I started a YouTube channel in order to connect with my family. It was delightful to see that others were finding and enjoying some of my videos on life in Japan, and so I started putting out more content—even going so far as to promote it. It’s been more than a year since I started uploading regularly, and I’m enjoying the growth of my little channel. Certainly it’s not one of the big ones, but I honestly enjoy a smaller community that allows both viewers and myself to learn about each other.
Every view of my channel is a gift. Looking at stats, it’s interesting to me that my most viewed videos are related to pop culture and the “JVlog” community of YouTubers here in Japan. For example, my channel’s automatically generated list of “popular videos” shows that the most-viewed is about DisneySea, distantly followed by those about kaitenzushi, cupcakes in Tokyo, and a unique Mario game. However, the videos that I was most excited about producing—those that hold significant historical or cultural information—are often swept under the rug.
Case in point: my trip to Hakone, a town about an hour outside of Tokyo known for its hot springs. The old Tōkaidō, the stone path that linked Kyoto and Tokyo in the days before we had planes, trains, and automobiles, runs through here. The conditions for travelers were rough back then. Imagine hauling heavy luggage up slick wet stones under constant threats of thieves! My husband and I were able to walk this same road and experience what that was like—albeit with the sounds of traffic not far off and our worries not so severe.
We also visited Amazake Chaya, a place about ten minutes off this road that offered tea, amazake, snacks, and rest for those traveling along Tōkaidō. Amazake is a sweet drink made from fermented rice (sometimes the same used for making sake), and is often served warm, giving the ultimate comfort food sensation—something very welcome to the weary voyager. We were able to experience life in the Edo Period and were excited to share this with others. I had the videos go up on the same day. They garnered a fair number of views, which I think was helped by some well-known YouTubers sharing them.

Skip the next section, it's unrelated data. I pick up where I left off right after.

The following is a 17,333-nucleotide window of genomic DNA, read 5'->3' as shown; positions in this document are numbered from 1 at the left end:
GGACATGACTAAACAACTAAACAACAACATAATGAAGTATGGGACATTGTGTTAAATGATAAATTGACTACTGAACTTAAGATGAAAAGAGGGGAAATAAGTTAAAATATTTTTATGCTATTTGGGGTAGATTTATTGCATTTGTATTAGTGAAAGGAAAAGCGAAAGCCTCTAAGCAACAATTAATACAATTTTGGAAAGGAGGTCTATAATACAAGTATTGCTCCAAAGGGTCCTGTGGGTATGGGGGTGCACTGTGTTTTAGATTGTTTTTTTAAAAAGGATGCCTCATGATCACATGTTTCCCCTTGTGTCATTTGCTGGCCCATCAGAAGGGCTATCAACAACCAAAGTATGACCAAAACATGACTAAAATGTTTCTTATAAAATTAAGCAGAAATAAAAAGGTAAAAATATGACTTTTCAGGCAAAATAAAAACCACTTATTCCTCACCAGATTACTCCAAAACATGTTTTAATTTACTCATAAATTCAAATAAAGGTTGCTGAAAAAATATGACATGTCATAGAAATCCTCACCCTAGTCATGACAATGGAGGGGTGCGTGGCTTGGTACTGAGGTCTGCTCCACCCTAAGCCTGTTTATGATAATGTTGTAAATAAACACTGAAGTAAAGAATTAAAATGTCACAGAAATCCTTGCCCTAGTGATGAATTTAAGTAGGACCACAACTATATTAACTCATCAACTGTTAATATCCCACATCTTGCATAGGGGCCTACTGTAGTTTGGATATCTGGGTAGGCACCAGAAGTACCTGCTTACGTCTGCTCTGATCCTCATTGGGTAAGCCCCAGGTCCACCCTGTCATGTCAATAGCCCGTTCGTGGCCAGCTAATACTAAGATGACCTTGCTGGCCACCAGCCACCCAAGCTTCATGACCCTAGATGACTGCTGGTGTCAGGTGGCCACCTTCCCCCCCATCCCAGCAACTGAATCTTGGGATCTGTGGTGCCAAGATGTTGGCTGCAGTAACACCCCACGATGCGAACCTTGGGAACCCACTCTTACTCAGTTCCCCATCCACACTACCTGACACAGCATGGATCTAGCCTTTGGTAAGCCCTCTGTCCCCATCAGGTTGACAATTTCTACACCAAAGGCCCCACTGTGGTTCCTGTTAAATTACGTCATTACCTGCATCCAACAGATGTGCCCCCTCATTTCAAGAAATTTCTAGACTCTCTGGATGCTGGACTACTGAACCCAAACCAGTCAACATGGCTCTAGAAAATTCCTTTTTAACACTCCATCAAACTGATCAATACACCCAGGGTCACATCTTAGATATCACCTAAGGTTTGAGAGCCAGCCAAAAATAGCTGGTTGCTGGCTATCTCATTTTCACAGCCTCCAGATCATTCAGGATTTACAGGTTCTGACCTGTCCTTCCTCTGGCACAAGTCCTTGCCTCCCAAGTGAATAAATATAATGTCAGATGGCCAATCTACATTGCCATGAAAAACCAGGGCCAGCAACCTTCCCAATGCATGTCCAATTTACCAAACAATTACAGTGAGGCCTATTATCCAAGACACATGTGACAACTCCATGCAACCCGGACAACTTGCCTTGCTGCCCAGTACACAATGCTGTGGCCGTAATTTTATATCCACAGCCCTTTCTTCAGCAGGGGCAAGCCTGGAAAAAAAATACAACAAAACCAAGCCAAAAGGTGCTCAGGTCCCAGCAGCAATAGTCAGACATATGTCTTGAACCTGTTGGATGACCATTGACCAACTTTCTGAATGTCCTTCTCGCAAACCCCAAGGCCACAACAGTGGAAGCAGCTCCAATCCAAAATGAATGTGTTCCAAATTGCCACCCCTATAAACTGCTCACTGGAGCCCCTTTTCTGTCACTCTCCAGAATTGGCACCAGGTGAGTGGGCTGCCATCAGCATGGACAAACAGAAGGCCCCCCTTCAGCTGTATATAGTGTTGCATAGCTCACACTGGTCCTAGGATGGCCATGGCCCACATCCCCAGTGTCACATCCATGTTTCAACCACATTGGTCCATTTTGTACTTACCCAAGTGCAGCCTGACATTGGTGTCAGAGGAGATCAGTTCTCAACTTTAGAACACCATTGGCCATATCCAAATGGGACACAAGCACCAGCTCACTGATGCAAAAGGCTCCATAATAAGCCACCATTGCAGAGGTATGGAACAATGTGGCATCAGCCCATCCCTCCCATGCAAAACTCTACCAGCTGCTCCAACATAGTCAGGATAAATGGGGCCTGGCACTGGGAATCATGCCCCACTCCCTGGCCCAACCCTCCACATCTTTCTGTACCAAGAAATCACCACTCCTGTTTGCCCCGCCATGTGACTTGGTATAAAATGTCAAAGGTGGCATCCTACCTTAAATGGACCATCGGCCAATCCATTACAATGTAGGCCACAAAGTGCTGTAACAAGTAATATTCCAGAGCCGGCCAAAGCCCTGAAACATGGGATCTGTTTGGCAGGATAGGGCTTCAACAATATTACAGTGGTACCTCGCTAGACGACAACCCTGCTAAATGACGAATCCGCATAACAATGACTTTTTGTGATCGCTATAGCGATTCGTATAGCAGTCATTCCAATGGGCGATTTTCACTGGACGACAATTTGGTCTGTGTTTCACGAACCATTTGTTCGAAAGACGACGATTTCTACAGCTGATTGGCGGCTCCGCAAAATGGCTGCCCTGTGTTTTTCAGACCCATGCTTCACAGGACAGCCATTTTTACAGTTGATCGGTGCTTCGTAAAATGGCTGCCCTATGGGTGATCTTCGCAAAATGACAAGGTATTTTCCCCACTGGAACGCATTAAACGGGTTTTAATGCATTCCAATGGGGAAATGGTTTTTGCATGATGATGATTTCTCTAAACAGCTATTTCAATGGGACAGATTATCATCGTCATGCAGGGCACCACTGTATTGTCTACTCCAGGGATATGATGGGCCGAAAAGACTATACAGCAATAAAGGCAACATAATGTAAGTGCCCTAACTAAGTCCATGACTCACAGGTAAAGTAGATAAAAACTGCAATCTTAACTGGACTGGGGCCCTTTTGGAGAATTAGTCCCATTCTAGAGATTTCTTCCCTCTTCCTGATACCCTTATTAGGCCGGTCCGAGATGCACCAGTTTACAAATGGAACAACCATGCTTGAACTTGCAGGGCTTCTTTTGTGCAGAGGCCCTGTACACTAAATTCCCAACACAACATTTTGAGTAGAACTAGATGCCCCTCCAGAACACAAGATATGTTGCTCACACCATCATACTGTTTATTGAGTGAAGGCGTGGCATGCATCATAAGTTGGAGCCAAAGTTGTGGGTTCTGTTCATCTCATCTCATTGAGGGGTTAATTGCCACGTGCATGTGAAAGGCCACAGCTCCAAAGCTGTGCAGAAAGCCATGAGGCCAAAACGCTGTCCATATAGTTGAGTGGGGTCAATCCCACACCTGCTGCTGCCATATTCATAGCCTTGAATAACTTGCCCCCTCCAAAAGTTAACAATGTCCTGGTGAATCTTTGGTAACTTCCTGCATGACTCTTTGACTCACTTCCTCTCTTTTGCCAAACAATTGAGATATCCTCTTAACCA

A week after this historical excursion, I uploaded a video on cupcakes. It quickly surpassed the view counts of those from the Tōkaidō and Amazake Chaya, and is currently one of my most-viewed.
Still, the cultural angle fascinates me; and so a friend introduced me to a “Doll Appreciation Festival” at Meiji Shrine. Thousands of people brought their beloved stuffed animals and toys to this shrine for what was essentially a doll funeral. Hundreds of thousands of dolls lined the perimeter of the shrine, waiting for the “purification” ceremony during which the spirits of the dolls would be released. They were, essentially, set free. What a beautiful way to say goodbye to non-living childhood friends! I realized this was a dark subject, but it was unique to Japan and ultimately had an uplifting message.
But this failed to catch the attention of even a fraction of the viewers of the kaitenzushi video that I had uploaded the previous week.
YouTube can be a window into Japan and its unique culture and history, but this failure of such content to stick discourages creators from showing more cultural and historical topics. Many channels are monetized, and view counts are an important part of that. Each view is a vote on what we think is entertaining or interesting, and content creators act on this. Our priorities are shaping the content that appears on the platform. YouTube is more than just cat videos and pranks, but I’m concerned that we’re losing touch with what makes Japan really unique.
Do these views represent our priorities and what we really want to see from Japan?